Sunday, February 2, 2014

Relapse Prevention

Relapse is no longer seen as a sign of defeat or a catastrophic event. It takes time to change the part of the brain that supports habits and triggers. Addiction changes how the brain works, so it takes time to change it back. Understanding relapse and having a good relapse prevention plan is the best way to make sure you stay on track.

Relapse is not an event, it’s a process. It starts weeks or months before the actual relapse takes place. There are three stages of relapse, emotional relapse, mental relapse, and physical relapse. Emotional relapse means you’re not thinking about using, but your behaviors and emotions are creating a possible future relapse.

Emotional relapse signs are not going to 12 step meetings, bad eating habits, isolation, mood swings, defensiveness, anger, anxiety, not asking for help, and poor sleep habits. If you are aware of these behaviors, and can recognize the need for help, it’s much easier to avoid relapse. In later stages of relapse, things move faster, and it’s harder to escape.

Preventing relapse at the emotional stage means changing your behavior. A good suggestion is to do the opposite of how you feel. For example, if you don’t feel like going to a meeting, go anyway. If you feel angry, meditate. If you’re isolating, call a friend or sponsor. If behavior doesn’t change, you’ll feel frazzled, and want to avoid those feelings, which will lead you into a mental relapse.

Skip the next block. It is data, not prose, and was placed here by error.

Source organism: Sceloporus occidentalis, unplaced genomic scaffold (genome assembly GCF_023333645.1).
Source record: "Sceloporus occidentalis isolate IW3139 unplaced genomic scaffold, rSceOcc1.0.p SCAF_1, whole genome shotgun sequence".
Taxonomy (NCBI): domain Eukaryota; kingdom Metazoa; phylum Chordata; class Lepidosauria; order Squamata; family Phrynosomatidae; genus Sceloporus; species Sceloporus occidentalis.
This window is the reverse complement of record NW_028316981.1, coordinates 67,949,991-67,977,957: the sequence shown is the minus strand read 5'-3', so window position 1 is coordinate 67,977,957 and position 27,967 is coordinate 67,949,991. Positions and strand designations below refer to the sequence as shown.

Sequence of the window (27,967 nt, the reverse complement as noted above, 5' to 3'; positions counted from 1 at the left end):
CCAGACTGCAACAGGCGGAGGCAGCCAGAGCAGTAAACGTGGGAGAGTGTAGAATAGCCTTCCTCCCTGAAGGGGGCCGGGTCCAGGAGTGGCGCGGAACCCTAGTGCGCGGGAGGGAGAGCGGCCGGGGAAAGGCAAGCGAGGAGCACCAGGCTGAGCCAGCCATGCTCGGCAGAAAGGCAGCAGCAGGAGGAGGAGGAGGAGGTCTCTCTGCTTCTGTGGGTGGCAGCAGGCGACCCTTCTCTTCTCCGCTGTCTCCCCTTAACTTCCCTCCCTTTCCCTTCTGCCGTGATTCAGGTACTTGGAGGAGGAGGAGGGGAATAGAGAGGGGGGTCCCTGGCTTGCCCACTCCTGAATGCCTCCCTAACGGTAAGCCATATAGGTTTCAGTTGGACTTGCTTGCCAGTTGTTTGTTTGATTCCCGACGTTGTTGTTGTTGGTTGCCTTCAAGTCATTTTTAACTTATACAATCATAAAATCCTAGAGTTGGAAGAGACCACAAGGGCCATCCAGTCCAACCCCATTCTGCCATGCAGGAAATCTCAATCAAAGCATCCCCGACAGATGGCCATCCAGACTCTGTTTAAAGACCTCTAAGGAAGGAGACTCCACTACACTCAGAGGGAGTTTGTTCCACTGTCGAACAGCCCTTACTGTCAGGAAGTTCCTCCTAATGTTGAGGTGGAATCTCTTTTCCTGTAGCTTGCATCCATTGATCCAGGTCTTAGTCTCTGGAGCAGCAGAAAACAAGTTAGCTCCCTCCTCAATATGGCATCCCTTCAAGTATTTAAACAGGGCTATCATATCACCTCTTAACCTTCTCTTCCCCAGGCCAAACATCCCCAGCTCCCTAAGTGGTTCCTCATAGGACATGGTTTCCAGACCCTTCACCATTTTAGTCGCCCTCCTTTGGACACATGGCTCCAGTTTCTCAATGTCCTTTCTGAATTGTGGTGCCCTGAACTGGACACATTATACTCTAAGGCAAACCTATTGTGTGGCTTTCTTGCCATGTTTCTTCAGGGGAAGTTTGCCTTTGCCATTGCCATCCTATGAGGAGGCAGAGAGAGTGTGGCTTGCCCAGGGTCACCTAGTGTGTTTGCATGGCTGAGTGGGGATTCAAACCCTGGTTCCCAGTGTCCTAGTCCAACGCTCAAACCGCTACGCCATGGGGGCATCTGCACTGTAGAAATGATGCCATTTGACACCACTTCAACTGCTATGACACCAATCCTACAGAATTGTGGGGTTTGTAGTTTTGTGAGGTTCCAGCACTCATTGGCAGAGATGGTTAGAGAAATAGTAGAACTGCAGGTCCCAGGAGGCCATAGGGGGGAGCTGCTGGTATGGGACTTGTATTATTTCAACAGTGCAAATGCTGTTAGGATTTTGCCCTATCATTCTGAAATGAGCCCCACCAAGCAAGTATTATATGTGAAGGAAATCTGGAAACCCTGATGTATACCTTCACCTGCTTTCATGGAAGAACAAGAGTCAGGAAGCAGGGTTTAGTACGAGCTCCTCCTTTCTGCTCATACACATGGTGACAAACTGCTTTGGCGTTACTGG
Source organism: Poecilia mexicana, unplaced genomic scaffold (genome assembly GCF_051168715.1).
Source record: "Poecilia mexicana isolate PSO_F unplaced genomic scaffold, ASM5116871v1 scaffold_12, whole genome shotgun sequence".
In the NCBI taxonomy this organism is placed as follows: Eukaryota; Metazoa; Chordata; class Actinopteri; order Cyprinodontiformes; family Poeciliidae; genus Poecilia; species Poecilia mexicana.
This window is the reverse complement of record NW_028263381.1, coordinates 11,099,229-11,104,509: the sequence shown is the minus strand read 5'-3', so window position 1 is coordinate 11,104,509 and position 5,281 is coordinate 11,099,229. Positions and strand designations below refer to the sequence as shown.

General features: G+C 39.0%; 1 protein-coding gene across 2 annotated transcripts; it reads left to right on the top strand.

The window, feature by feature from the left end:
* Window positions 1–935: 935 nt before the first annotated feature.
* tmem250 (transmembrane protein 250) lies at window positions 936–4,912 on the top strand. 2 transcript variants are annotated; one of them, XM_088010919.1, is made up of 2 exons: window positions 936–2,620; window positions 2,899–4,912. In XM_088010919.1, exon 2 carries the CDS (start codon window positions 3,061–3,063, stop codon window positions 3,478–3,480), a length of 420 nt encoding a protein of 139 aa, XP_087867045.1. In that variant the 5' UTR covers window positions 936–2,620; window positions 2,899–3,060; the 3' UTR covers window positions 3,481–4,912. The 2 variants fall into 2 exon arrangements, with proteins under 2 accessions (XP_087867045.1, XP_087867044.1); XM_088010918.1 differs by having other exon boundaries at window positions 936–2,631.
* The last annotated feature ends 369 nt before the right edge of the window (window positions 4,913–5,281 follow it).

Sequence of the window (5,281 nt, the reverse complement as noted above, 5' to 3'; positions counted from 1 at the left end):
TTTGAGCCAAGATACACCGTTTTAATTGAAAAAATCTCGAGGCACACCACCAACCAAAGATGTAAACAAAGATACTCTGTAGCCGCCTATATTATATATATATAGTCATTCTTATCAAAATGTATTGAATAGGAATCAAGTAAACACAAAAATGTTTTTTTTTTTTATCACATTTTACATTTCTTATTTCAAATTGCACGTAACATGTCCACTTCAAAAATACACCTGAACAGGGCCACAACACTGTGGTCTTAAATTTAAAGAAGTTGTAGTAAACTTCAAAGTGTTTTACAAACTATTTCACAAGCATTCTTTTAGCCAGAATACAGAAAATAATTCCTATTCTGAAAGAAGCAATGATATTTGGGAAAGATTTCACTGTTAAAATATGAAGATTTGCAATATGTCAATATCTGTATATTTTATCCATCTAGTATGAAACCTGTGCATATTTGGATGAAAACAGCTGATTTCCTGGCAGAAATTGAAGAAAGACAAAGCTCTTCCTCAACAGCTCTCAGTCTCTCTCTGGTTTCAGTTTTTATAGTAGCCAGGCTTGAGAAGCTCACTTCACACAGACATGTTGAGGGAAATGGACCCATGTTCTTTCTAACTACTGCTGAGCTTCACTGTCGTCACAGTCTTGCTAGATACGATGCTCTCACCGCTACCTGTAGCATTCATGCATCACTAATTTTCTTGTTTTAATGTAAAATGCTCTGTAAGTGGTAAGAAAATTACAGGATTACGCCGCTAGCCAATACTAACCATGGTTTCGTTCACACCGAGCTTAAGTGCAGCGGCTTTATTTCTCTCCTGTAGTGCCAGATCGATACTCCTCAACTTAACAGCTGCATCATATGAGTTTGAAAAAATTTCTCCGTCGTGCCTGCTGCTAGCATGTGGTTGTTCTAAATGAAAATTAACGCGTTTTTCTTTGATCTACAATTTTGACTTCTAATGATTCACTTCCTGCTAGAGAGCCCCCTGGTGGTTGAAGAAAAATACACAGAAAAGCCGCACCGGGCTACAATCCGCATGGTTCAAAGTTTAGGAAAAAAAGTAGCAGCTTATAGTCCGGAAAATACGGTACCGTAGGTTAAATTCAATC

Forest (Photo credit: Moyan_Brenn)
In mental relapse, your mind is battling itself. One part wants to use, the other doesn’t. In the beginning of mental relapse, you’re just imagining using, but later you’re actually thinking of using. Signs consist of glamorizing past use, lying, hanging out with the wrong people, fantasizing of using, thinking about places or people you used with, and planning a relapse. In this phase, it’s more difficult to make good choices because addiction’s force is getting stronger.

A good technique for avoiding mental relapse is to play the tape through. That means think about how just one drink will end. It probably won’t be just one drink, it leads to more bad decisions, and soon you can’t control what will happen next. Tomorrow you’ll wake up discouraged, disappointed, and maybe you won’t be able to stop. If you think about drinking or using this way, it doesn’t sound like so much fun. Think about the reason you stopped in the first place, and if you want to end up there again.

There are a couple more ways to deal with mental relapse like calling a friend or sponsor who can support you. Wait for 30 minutes. Most urges last for 15-30 minutes, if you can keep yourself busy, the feeling will pass. Go take a walk, go to a meeting, or go out to lunch. Take recovery one day at a time, don’t think about if you can stay sober forever, just think about if you can do it today so it doesn’t feel as daunting.

The last stage is physical relapse, which is actually driving to the bar or dealer. Once physical relapse occurs, be honest about it. It doesn’t have to be the end of the world. Just because you slipped, doesn’t mean you’re a failure or recovery is impossible. Many people have relapse in their recovery stories. Some have multiple relapses, but become sober for many years after.

Relapse can be an opportunity for learning, but it’s not always a fun lesson. The consequences can be devastating, but it’s possible to return from. There are many distinguished addiction and drug rehab centers listed on Passport to Recovery that can help people who are struggling with relapse and addiction.
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